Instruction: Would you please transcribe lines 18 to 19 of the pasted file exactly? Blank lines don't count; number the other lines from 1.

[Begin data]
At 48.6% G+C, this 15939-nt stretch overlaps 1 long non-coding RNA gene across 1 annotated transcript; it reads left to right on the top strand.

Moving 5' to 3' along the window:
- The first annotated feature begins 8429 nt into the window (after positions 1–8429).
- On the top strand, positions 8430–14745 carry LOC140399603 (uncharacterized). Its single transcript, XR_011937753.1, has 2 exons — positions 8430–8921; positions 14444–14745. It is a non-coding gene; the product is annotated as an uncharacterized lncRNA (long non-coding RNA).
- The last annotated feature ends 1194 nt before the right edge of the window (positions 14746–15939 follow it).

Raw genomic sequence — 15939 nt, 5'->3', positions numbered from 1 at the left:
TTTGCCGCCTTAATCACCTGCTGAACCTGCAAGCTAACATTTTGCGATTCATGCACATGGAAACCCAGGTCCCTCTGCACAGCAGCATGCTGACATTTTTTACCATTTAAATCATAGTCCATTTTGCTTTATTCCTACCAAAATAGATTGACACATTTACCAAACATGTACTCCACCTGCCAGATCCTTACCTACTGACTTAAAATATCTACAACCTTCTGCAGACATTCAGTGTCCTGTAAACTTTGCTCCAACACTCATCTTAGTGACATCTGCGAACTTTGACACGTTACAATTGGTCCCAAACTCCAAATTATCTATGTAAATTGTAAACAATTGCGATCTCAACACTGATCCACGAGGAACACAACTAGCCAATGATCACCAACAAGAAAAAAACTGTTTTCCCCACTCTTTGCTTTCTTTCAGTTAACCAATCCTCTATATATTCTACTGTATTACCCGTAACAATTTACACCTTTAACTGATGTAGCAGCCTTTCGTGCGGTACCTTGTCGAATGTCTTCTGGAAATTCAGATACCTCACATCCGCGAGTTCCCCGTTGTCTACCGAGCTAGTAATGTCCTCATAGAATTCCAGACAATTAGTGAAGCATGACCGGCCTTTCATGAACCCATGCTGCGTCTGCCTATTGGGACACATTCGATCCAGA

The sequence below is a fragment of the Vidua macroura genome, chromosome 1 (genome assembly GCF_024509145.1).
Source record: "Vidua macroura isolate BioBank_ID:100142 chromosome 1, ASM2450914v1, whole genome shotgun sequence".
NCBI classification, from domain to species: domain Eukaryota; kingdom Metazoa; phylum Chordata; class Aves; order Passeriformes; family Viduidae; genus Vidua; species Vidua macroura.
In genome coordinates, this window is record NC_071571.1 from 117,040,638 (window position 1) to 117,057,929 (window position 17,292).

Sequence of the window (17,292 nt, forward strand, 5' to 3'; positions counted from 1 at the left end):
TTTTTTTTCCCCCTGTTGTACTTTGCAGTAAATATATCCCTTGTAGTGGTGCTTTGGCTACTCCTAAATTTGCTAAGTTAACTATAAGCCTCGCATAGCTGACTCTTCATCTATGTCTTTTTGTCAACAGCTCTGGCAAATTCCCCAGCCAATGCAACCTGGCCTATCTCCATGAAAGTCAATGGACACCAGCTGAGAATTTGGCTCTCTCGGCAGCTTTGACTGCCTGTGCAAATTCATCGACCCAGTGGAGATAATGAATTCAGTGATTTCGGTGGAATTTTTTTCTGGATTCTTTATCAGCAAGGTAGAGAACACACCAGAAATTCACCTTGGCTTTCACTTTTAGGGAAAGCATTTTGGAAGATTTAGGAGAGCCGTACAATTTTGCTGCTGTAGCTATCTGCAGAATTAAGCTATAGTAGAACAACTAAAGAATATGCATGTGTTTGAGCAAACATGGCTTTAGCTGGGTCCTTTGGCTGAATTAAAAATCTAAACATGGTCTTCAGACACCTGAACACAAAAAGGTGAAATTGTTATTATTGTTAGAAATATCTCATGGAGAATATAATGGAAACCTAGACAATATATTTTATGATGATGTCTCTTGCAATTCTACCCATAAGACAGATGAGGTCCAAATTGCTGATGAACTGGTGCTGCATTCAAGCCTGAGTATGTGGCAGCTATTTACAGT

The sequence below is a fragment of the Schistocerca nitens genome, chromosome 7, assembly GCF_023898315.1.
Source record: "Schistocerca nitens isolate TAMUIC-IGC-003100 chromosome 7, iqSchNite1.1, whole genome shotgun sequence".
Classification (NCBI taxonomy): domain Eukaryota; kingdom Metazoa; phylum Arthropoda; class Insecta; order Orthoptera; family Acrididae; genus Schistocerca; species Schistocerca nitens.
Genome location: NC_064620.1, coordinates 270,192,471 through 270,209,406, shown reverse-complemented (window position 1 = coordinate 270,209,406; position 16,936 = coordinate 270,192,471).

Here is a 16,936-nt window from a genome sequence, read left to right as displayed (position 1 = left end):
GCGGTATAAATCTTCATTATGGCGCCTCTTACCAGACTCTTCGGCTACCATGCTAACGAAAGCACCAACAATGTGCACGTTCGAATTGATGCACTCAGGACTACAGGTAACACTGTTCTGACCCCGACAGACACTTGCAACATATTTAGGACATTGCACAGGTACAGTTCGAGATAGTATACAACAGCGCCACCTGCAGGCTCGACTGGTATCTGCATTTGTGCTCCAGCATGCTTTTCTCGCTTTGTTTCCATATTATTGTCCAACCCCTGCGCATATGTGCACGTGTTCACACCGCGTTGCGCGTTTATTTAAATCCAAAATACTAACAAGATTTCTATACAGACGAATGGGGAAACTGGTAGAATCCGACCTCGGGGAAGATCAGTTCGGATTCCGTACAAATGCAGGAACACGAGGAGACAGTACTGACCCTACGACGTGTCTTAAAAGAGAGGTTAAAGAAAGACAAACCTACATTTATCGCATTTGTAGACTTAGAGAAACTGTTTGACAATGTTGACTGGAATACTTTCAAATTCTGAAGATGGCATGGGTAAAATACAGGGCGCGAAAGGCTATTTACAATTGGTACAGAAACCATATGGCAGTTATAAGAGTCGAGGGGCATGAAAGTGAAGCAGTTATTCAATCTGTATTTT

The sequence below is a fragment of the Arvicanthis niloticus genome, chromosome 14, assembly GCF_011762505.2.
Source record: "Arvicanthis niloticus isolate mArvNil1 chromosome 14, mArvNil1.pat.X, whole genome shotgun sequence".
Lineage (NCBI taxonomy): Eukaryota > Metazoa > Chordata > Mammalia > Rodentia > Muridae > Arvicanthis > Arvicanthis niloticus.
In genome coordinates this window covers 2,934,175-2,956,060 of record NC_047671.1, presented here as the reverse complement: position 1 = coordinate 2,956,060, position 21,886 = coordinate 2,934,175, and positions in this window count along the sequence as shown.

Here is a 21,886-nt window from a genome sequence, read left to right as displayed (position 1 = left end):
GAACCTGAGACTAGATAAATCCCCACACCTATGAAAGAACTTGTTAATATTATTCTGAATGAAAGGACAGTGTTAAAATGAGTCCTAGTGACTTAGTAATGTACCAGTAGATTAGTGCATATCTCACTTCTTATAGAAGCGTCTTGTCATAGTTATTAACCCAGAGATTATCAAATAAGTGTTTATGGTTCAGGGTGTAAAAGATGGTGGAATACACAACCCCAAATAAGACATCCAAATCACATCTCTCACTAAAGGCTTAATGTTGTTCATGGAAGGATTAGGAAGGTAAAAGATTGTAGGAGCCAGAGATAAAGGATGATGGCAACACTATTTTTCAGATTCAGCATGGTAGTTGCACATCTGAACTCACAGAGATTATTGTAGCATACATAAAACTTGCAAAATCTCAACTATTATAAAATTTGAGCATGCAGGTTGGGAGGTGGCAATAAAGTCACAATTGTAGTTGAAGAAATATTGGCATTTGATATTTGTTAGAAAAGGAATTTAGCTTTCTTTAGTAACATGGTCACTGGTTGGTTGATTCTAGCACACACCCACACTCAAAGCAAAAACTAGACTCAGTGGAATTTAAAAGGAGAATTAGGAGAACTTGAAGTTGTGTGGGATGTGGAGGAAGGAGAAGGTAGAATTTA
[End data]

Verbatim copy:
Here is a 16,936-nt window from a genome sequence, read left to right as displayed (position 1 = left end):
GCGGTATAAATCTTCATTATGGCGCCTCTTACCAGACTCTTCGGCTACCATGCTAACGAAAGCACCAACAATGTGCACGTTCGAATTGATGCACTCAGGACTACAGGTAACACTGTTCTGACCCCGACAGACACTTGCAACATATTTAGGACATTGCACAGGTACAGTTCGAGATAGTATACAACAGCGCCACCTGCAGGCTCGACTGGTATCTGCATTTGTGCTCCAGCATGCTTTTCTCGCTTTGTTTCCATATTATTGTCCAACCCCTGCGCATATGTGCACGTGTTCACACCGCGTTGCGCGTTTATTTAAATCCAAAATACTAACAAGATTTCTATACAGACGAATGGGGAAACTGGTAGAATCCGACCTCGGGGAAGATCAGTTCGGATTCCGTACAAATGCAGGAACACGAGGAGACAGTACTGACCCTACGACGTGTCTTAAAAGAGAGGTTAAAGAAAGACAAACCTACATTTATCGCATTTGTAGACTTAGAGAAACTGTTTGACAATGTTGACTGGAATACTTTCAAATTCTGAAGATGGCATGGGTAAAATACAGGGCGCGAAAGGCTATTTACAATTGGTACAGAAACCATATGGCAGTTATAAGAGTCGAGGGGCATGAAAGTGAAGCAGTTATTCAATCTGTATTTT